Maple Thumbprints

These maple thumbprints are THE best cookies I’ve ever had. They may be a bit more time consuming than other cookies but they are worth every single solitary second spent making them.

Thumbprint cookies aren’t the first cookie I reach for at the cookie table. In fact, they would probably be closer to the last cookie since my preference is always on the chocolate or chocolate and peanut butter side. But it’s fall and there’s just something special about maple syrup in the fall.

Enter maple thumbprints.

They are soft and pillowy, sweet in all the right places, and the maple icing center is seriously the most divine invention ever. I’m pretty sure I audibly groaned when I ate the first one. The Big Kid’s eyes actually rolled back into her head when she had her first bite.

The only problem with these cookies — and you knew there had to be one — is how fast they get eaten. (Enter sheepish grin here.)

We’ve since made 3 or 4 batches of these little bits of heaven and the kids absolutely LOVE helping me make them. They especially love to help me pipe in the maple icing and then lick their fingers. The Big Kid also things it’s super fun to press her thumb (or the back of the measuring spoon) into the dough to make the ”thumbprints”.

So, if you’ve got some extra time or want to impress your family and friends with your baking prowess, these cookies are a MUST-MAKE. Even if you don’t, make the dang cookies. They are THAT good.

Maple Thumbprints

These maple thumbprints are THE best cookies I’ve ever had. They may be a bit more time consuming than other cookies but they are worth every single solitary second spent making them.
Prep Time 15 mins
Cook Time 15 mins
Course Dessert
Cuisine American
Servings 36 cookies
Calories 97 kcal

Ingredients
  

  • 2 cups flour regular or gluten free
  • 1/2 tsp baking powder
  • 1/4 tsp salt
  • 1/2 cup vegetable shortening (I used Spectrum, palm fruit oil based)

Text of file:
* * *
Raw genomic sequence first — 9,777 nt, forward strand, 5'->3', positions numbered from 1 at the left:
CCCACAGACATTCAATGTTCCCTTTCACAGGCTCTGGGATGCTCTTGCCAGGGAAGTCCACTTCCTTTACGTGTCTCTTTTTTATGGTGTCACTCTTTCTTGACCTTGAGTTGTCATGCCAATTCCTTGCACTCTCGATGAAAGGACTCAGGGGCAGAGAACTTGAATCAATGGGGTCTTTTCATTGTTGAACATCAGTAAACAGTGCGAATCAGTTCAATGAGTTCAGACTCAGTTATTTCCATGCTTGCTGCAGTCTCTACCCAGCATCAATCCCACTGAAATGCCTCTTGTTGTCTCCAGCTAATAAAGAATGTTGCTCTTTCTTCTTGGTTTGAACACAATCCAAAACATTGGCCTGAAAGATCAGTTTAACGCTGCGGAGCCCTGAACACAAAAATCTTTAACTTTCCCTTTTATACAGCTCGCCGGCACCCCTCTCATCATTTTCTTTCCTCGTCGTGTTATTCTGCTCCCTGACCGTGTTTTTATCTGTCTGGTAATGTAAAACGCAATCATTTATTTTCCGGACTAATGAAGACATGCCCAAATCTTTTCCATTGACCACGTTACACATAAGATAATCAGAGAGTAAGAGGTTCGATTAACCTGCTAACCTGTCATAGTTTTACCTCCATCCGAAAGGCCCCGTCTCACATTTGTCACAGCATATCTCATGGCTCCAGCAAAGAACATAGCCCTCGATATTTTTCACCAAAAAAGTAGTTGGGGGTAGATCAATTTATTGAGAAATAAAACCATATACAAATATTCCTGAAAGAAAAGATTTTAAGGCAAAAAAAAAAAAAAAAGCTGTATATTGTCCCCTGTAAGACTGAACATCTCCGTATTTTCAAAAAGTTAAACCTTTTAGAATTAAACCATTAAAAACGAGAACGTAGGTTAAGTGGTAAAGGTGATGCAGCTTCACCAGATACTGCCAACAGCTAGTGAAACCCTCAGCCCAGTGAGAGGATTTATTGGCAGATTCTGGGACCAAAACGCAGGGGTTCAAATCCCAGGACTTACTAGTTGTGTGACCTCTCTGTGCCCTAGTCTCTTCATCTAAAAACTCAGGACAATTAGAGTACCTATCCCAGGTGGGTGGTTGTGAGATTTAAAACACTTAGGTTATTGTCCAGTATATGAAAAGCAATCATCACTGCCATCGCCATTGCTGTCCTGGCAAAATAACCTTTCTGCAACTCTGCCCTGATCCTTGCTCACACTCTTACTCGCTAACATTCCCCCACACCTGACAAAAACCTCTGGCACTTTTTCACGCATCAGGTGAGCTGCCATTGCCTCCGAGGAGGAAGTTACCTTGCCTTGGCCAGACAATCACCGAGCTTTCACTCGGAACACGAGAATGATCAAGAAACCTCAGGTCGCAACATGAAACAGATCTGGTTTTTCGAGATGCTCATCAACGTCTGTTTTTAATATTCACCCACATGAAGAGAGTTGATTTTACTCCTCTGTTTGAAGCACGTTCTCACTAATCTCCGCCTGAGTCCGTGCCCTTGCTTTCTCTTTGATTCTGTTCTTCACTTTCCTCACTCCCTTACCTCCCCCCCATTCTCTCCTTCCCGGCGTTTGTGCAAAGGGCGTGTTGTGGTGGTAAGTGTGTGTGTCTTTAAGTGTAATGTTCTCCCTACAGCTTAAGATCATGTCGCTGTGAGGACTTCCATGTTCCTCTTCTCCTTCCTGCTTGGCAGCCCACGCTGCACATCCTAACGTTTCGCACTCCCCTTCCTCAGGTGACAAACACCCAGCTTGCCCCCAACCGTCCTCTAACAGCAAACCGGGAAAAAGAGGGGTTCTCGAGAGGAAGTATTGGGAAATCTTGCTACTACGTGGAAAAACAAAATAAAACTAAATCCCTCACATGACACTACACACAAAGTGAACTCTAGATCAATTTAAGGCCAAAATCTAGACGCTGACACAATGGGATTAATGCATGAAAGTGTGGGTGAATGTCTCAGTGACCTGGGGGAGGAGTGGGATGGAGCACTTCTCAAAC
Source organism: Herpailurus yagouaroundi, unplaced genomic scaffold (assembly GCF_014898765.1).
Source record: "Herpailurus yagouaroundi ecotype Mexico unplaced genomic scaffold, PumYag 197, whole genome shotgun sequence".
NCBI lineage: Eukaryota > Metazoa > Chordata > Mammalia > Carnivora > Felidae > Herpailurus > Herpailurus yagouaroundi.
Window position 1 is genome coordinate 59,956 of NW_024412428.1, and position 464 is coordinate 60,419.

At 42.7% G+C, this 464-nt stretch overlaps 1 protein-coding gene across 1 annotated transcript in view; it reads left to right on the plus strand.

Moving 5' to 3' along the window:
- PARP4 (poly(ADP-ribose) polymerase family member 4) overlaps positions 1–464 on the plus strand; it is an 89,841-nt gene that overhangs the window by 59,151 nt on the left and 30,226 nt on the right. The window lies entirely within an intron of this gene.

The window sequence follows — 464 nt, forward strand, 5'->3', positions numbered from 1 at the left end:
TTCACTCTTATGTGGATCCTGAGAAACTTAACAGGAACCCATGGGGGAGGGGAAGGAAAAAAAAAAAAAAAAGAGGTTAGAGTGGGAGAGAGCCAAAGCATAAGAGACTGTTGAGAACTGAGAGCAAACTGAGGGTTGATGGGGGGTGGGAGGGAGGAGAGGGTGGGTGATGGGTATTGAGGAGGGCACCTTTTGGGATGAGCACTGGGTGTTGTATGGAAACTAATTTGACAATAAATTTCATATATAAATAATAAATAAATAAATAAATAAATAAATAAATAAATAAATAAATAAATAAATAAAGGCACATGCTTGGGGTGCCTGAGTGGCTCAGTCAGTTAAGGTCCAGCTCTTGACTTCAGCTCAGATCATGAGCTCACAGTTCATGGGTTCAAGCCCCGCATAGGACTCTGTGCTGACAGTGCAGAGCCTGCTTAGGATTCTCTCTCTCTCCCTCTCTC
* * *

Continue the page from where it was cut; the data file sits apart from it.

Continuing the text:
• 1/4 cup brown sugar
  • 2 tbsp sugar
  • 1/3 cup maple syrup
  • 1 large egg
  • 1 tsp vanilla extract

For the Icing:

  • 1 1/2 cup powdered sugar
  • pinch of salt
  • 2 tbsp maple syrup
  • 2-3 tbsp water start with 2 tbsp and then add in more by the 1/2 tbsp-ful until you get a thick but smooth texture

Instructions
 

  • In a small mixing bowl, whisk together (gluten free) flour, baking powder, and salt. Set aside.
  • In a separate mixing bowl, beat shortening with a hand mixer on medium speed (around 3-4) until light and fluffy, about two minutes. Add in sugars, then the maple syrup. Finally, add in the egg and vanilla.
  • While still mixing, add in the flour mixture and mix on low speed (1-2). Scrape down the bowl as needed. Place dough in the refrigerator and chill for 2 hours (and up to 3 days).
  • Preheat oven to 350°F/180°C. Line two baking sheets with parchment paper or a silicone liner and set aside.
  • Remove dough from the refrigerator. Using a small cookie scoop (1 tbsp size), scoop out dough and roll into a ball, placing the dough at least 2 inches apart. Using your thumb or a 1/2 tsp measuring spoon, press a well into each dough ball.
  • Bake cookies for 11-12 minutes. Once the cookies are done, press a small spoon (1 tsp measuring spoon is perfect for this) into the centers again. Continue until all dough is used. I got about 3 dozen cookies from the batch.
  • While the cookies are cooling, make the icing. Whisk together the icing ingredients (powdered sugar, salt, maple syrup, and water) until smooth. You want the glaze to be thick but pourable.
  • Transfer icing to a ziptop bag and seal. Cut off a small corner and use to pipe the icing into the cookie wells. Allow to set before transferring to an airtight container.
Keyword cookies, maple syrup

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